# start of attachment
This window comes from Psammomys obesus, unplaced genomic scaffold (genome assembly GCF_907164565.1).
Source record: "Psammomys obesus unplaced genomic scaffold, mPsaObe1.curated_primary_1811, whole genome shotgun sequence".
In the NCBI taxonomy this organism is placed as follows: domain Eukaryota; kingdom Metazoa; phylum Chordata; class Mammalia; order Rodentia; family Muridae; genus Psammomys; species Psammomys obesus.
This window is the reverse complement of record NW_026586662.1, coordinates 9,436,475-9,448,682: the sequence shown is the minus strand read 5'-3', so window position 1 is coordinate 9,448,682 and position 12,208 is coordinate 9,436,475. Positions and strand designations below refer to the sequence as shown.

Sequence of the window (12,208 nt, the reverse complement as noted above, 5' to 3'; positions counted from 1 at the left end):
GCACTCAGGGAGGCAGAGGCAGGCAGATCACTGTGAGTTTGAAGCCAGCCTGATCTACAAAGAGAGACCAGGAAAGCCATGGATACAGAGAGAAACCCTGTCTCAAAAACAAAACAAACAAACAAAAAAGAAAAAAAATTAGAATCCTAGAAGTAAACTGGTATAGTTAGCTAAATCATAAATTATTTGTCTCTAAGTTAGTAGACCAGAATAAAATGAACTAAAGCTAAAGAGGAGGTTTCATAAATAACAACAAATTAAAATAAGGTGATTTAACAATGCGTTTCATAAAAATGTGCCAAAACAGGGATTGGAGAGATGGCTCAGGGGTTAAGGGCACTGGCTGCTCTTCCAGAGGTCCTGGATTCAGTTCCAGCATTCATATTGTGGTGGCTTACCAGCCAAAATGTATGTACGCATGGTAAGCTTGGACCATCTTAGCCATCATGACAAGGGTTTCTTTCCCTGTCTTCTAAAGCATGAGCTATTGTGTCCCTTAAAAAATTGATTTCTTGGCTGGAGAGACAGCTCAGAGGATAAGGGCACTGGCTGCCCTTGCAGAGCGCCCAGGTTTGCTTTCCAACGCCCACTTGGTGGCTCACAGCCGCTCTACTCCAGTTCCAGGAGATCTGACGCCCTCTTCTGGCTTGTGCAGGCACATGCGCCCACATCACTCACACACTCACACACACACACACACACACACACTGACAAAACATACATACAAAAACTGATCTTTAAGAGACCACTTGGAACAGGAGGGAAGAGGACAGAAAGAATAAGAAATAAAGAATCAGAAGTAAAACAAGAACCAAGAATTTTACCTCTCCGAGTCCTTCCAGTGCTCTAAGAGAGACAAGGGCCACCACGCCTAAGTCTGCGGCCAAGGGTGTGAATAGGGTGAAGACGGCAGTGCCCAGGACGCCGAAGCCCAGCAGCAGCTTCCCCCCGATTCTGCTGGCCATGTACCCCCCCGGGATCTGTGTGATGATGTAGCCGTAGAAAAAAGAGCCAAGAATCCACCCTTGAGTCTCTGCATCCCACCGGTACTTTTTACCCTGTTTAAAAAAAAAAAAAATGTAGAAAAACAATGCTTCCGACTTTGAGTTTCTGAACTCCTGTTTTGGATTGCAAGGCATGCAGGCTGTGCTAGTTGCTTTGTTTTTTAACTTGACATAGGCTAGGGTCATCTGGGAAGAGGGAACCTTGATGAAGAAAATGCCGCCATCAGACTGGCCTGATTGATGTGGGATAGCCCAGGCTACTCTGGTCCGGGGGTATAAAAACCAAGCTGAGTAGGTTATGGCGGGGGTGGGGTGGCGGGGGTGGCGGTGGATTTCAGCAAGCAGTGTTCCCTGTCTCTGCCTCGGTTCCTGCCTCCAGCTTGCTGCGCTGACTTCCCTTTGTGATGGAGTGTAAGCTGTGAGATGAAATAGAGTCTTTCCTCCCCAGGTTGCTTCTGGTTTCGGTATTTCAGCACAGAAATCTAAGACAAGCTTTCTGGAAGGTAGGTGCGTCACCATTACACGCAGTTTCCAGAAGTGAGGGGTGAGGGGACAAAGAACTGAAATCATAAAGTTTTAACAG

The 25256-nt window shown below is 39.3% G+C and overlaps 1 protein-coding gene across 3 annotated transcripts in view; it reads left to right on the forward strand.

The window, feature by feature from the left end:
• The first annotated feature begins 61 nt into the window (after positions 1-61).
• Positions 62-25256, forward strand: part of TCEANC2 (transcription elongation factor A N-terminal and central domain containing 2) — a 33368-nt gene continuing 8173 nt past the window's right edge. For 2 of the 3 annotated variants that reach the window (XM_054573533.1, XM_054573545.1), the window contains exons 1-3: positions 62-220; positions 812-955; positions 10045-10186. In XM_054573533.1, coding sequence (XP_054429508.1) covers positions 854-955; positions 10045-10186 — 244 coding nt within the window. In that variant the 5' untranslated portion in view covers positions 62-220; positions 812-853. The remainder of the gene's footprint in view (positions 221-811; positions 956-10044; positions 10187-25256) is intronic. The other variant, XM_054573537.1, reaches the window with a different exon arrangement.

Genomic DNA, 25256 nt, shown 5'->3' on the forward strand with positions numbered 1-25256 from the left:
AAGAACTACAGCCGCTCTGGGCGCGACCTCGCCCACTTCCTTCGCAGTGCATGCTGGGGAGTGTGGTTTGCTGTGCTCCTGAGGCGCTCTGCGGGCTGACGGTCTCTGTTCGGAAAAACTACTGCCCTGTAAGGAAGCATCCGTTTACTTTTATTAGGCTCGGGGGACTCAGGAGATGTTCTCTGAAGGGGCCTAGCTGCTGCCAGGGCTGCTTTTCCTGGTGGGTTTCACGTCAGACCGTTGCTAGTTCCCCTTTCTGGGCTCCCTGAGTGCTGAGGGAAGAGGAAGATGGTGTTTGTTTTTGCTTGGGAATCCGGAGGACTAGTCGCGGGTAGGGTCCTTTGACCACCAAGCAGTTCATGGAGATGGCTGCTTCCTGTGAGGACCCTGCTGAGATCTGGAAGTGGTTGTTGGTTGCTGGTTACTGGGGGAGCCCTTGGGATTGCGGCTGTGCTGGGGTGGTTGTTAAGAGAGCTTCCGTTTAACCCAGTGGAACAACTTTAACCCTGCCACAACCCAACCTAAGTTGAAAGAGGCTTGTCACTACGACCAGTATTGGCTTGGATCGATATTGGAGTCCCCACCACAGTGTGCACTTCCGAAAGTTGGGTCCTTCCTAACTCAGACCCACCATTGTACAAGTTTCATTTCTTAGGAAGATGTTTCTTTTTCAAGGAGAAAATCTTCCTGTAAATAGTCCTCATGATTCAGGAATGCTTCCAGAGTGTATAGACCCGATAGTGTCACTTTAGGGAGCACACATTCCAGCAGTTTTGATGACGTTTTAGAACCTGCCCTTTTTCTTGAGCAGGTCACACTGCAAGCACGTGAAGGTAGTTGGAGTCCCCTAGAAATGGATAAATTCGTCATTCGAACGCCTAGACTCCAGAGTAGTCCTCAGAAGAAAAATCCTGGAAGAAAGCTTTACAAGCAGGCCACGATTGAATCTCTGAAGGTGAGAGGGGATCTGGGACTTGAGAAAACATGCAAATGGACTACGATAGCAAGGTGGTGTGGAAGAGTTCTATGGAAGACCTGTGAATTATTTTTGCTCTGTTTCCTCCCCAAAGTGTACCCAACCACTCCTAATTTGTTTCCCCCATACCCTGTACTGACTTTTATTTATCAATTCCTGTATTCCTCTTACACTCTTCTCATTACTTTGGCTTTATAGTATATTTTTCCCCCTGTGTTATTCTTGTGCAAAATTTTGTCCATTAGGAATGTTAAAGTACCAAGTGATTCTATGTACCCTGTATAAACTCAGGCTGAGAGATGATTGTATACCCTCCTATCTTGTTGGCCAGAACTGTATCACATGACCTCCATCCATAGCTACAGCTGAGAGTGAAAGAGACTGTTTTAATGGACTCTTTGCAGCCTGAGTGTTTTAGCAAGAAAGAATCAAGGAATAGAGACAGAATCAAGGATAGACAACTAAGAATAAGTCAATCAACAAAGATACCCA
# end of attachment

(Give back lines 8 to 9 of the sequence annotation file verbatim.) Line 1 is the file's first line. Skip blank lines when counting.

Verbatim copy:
The window, feature by feature from the left end:
• The first annotated feature begins 61 nt into the window (after positions 1-61).